Screen Shot 2019-11-12 at 10.02.52 PM

Thanks, someecards for capturing it so well.

It goes without saying that the main reason I work out is so that I can still eat and drink whatever I want. (Though that is starting to feel like a losing battle, but I’m trying!) I don’t like to diet, because I hate the thought of giving up things I enjoy eating. (And I’m sorry, spaghetti squash, but you’re just NOT a substitute for real spaghetti. No matter how much parmesan I use.)

Because there are simply some things that I will never stop eating. Even if the doctor suggests I stay away from my favorites, I may try and bargain with him.

10 foods I could eat for the rest of my life.

I tried to list out singular foods – not meals – that I could not live without.

  1. Pimento cheese. If you’ve never had pimento cheese, I suggest you wiggle your way out from under the rock you’ve been living and join the party. Because pimento cheese is the most amazing creation since almost everything. And it’s versatile! While I enjoy eating it cold and straight up on crackers (pita chips, specifically), it’s also delicious warm on baguette slices, spread on a chicken cutlet sandwich, and as a topping on a burger.
  2. Cheese. (I’m noticing a theme here). If I had to pick one specific kind, I’d have to say super sharp aged cheddar. Or the creamy cow’s milk deliciousness of Fromager d’Affinois. Third runner up: Manchego.
  3. Avocados (and, in turn, guacamole). If you put guacamole in front of me, I will eat entire bowl, unapologetically. Bonus points for blue tortilla chips.
  4. Chicken salad. There are many chicken salads out there that should be ashamed of themselves (cranberries do not belong in chicken salad. Neither do grapes). Chicken, mayonnaise, spices and maybe a little celery if you’re feeling frisky, and you have the perfect chicken salad. Pair it with Carr’s water crackers and it’s a meal.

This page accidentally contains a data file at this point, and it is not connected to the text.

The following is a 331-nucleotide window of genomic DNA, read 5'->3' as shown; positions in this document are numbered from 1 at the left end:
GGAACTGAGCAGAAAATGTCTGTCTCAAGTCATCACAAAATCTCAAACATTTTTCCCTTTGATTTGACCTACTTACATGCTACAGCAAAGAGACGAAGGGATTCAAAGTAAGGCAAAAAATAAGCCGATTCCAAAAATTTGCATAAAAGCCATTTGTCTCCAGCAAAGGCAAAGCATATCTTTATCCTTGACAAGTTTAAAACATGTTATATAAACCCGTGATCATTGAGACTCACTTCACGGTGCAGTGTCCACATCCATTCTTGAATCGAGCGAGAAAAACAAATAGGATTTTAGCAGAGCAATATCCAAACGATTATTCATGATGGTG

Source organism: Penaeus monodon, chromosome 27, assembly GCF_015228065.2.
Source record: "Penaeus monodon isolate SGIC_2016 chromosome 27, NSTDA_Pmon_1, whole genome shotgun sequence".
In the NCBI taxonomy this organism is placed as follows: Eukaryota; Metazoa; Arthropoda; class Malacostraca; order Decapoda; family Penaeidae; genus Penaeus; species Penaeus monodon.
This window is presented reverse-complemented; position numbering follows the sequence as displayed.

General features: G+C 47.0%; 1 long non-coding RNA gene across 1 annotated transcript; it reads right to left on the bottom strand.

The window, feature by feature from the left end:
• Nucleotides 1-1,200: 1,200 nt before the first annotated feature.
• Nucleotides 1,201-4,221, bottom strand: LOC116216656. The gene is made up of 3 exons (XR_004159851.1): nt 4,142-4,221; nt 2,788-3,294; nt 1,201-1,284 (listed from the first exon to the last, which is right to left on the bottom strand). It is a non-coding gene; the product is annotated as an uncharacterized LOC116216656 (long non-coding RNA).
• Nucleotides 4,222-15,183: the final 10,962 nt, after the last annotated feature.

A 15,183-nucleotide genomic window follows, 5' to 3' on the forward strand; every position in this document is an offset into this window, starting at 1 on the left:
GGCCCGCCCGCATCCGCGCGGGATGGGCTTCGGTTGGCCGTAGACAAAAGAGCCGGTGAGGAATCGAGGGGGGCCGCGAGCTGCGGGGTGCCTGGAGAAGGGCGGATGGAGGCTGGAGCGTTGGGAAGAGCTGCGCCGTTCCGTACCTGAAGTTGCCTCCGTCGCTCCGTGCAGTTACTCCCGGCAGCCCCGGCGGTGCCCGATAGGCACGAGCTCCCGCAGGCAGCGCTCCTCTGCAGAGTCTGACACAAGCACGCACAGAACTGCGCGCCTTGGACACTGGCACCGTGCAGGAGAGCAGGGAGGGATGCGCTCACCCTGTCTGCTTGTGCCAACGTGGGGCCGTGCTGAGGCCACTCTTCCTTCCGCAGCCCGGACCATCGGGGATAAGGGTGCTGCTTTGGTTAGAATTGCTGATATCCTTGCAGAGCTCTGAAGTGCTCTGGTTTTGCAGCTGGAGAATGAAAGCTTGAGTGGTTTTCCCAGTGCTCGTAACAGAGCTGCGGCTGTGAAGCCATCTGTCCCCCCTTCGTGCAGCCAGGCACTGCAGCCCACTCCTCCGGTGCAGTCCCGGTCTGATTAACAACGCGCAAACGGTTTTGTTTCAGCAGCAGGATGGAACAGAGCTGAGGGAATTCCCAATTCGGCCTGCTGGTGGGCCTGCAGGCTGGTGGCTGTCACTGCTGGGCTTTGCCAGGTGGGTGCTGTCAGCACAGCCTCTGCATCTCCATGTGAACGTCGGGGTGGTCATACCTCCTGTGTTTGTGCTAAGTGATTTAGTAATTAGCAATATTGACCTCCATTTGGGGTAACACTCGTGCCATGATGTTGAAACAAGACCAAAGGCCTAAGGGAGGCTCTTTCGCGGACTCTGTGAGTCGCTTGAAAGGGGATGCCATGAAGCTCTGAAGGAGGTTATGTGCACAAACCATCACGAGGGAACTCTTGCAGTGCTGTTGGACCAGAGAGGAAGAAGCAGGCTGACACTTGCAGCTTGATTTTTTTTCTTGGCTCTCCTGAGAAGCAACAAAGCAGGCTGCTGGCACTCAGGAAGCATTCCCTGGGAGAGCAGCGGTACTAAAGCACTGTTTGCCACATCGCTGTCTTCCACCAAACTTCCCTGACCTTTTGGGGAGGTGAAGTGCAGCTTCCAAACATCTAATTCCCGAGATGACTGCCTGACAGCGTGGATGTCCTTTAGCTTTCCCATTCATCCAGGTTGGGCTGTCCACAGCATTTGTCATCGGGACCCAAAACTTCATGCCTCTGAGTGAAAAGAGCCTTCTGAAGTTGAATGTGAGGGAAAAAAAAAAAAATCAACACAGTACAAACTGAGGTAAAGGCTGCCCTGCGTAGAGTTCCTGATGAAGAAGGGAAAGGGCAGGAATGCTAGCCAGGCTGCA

5. Onion dip (and Ruffles potato chips). Can’t. Stop. Won’t. Stop.
  6. Half sour pickles. Pickles make everything better.
  7. Red wine. Wine is a food group, right? As much as I love beer, there’s something about having a glass of plum-colored greatness after a long day, or on a cold evening, or with an Italian meal.
  8. Ice cream. It just makes everything better. I could never eat a cookie, cake or pastry again and I’d be ok with it. As long as I could have a bowl of ice cream. Peanut butter or Oreo, please.
  9. Steak. A thick-cut rib eye, crispy on the outside, medium rare on the inside. Blue cheese butter on top? Well, if you insist.
  10. Roasted potatoes. They need to be made exactly like my grandmother’s – crispy outside and warm and soft inside. Tossed with olive oil, garlic salt, regular salt and pepper. They’re so good they don’t need ketchup.

If you thought there’d be fruit or something healthy on the list, forget it! The whole point of the favorite foods list is that the items are SO GOOD you can’t imagine living without ever enjoying one of them again.

Now, if we’re talking meals that I could eat for the rest of my life, that’s a whole different story. Then we’re talking about the kk special pizza, tacos, penne vodka…